“The sick suffer, and then have no strength left to think or to ask themselves those moral questions - nor do they even seem concerned (is this unique to our time?) with heaven, hell, or the Last Judgment. They just want a little more life, they want just a little more time to believe that the body can triumph; everyone wants, with disproportionate and perhaps delirious intensity, to carry on living.”
Portugal is one of my favorite places and I loved honoring its people through this book.
Book #23 - Three Daughters of Eve by Elif Shafak (Turkey)
Alternating between time periods, Three Daughters of Eve, tells the story of Peri and the life she grew into after being raised in Turkey, going to college in England, and then returning to Turkey after a controversy prompts her leave from college. Peri provides commentary on current bourgeois life in Istanbul, a reflection on family and religion, and an exploration of God through people and experiences. An unexpected twist at the end leaves unanswered questions on all three. A really accessible book to jump into.
Book #24 - Mirror Shoulder Signal by Dorthe Nors, translated by Misha Hoekstra (Denmark)
Sonja is over 40 and learning how to drive. She looks in the mirror, looks over her shoulder, signals, and then is on her way. Only, the way isn’t so easy. Her life isn’t exactly what she wants - her job as a translator of Swedish crime novels is fine - but her relationship with her sister is strained, she needs a new driving instructor, and her most intimate friendship is with her masseuse. As someone over 40 myself, her internal dialogue and the desire to be her true self felt all too familiar. Her story ends with more questions than answers, but she may have eventually found the way.
Book #25 - Hotel Silence by Auður A Ólafsdóttir, translated by Brian FitzGibbon (Iceland)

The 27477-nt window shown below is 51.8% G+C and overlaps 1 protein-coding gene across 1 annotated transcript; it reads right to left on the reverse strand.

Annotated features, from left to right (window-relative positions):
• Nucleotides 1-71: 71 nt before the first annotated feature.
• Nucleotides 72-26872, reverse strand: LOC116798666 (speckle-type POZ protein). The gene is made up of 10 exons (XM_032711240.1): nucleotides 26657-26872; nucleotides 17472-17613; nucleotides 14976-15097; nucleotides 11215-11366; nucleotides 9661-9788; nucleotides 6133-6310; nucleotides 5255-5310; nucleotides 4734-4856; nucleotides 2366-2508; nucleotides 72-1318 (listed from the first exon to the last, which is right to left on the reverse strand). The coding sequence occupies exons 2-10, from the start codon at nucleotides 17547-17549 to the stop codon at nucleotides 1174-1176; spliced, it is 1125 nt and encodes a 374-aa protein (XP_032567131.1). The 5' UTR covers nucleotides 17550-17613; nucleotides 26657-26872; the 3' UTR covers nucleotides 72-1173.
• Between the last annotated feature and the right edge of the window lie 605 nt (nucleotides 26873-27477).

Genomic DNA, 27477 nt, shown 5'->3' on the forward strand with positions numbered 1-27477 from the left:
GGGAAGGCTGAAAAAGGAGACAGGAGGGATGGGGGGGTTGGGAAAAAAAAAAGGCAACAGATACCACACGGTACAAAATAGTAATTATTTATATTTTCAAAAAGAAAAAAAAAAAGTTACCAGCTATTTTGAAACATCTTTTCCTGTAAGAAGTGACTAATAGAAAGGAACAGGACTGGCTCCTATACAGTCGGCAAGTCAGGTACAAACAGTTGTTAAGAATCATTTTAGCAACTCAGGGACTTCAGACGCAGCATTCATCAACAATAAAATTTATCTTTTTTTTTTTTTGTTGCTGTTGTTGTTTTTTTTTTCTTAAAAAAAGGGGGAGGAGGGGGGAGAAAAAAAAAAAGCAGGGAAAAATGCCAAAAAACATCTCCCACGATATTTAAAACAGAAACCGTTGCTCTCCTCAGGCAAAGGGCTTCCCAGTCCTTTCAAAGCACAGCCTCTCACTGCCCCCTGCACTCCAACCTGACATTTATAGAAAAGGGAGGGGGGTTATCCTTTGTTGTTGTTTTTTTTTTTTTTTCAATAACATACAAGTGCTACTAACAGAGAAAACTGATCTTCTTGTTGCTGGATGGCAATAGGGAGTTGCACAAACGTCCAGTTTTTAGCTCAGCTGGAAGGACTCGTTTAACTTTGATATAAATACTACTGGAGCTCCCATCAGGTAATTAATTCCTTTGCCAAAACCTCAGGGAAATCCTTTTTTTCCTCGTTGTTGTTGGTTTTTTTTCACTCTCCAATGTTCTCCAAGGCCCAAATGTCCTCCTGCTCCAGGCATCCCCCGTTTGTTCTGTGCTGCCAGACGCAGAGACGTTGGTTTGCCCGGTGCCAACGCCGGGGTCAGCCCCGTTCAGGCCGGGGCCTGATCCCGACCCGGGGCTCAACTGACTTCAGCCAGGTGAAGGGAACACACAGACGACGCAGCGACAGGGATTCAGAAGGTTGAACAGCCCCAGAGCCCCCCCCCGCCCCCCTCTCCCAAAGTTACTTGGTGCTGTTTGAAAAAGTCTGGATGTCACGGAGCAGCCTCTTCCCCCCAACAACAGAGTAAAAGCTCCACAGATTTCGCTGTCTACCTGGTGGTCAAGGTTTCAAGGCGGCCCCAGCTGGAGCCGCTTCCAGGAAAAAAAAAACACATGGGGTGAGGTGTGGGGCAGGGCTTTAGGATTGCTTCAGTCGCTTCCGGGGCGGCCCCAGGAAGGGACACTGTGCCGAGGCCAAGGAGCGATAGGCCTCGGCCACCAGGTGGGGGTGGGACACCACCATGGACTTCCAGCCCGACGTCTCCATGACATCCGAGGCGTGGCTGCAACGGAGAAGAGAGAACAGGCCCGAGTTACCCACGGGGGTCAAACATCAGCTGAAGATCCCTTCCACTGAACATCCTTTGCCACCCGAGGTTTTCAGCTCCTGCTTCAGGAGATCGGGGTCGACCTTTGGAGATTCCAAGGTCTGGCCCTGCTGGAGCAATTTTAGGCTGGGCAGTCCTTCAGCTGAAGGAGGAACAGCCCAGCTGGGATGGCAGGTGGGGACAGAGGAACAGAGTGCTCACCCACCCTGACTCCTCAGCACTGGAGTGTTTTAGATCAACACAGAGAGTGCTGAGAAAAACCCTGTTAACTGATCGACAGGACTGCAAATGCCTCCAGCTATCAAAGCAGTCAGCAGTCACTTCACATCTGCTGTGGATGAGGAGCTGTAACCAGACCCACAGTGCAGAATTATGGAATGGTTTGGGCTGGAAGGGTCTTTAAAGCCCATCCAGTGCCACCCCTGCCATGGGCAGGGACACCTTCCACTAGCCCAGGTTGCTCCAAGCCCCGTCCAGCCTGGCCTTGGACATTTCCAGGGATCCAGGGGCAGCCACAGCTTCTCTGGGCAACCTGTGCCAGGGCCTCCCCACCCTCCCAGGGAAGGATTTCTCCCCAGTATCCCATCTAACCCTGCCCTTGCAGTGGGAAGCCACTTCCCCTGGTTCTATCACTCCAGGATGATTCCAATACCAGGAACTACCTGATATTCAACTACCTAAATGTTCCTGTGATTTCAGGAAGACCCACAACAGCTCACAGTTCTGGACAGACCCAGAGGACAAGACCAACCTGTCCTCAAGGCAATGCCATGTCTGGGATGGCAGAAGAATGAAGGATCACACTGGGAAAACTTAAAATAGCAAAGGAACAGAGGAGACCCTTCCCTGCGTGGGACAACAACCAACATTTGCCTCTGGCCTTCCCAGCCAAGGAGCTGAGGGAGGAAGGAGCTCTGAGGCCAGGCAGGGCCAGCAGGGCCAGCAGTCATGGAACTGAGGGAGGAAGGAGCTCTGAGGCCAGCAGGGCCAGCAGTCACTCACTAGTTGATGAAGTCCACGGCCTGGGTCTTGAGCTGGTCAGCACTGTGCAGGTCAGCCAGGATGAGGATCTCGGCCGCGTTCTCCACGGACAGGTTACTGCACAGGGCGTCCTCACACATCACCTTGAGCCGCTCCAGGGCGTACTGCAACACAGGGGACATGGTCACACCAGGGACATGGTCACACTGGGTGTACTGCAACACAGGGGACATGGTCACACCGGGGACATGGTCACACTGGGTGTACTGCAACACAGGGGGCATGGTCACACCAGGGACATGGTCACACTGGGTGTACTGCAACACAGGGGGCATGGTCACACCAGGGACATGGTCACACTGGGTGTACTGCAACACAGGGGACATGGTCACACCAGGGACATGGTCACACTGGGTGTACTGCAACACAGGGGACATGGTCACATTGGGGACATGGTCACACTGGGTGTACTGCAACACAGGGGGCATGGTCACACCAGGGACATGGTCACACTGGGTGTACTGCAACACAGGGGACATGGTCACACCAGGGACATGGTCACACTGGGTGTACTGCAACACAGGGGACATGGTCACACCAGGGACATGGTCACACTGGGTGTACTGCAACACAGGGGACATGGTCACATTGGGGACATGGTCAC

I was excited to receive this book on Christmas Eve in the Icelandic tradition of Jólabókaflóð (Christmas book flood). The tradition turns Christmas Eve into an evening of reading to calm the anticipation of Christmas day - and while it’s not terribly different from most of my nights - it’s fun to get a book I didn’t choose for myself.
In Hotel Silence, Jonas decides he’s no longer needed in the world so he tries to find a way to die that won’t require others to take care of the details. He decides to travel to a war-torn country and end his life while staying in a hotel. He doesn’t anticipate the people he’ll meet in the hotel and the ways in which they’ll need him. How he intends to spend his final days is upended by the community and a book about death eventually becomes a book about life.
Hotel Silence is quirky, funny, and heartwarming. It reminded a lot of A Man Called Ove, one of my favorite books by Fredrik Backman. I highly recommend both.
Book #26 - The Feline Plague by Maja Novak, translated by Maja Visenjak-Limon (Slovenia)
Slovenia was a tough one. The book I wanted to read was no longer available, but I luckily stumbled on The Feline Plague. Part commentary on capitalism, part mysticism, and part apocalyptic, Novak takes readers on a wild ride through the thoughts and actions of its main female protagonist, Ira. A pet empire becomes Ira’s life work and the dreams of her and her co-workers blend surrealism with reality. I was never quite sure when one ended and the other began. This is a wacky book with so many layers. I could have used reading partner to help me decipher all it’s meaning.
I’m now starting to read books from countries I haven’t been to and I’m looking forward to learning about new places, people, and cultures. I have a number of nonfiction books and memoirs sitting on my shelf from countries in Africa and the Middle East. I have a feeling I’m embarking on a month of intense stories.
I’m hoping to get to 150 out of the 197 countries by the end of 2019. Wish me luck!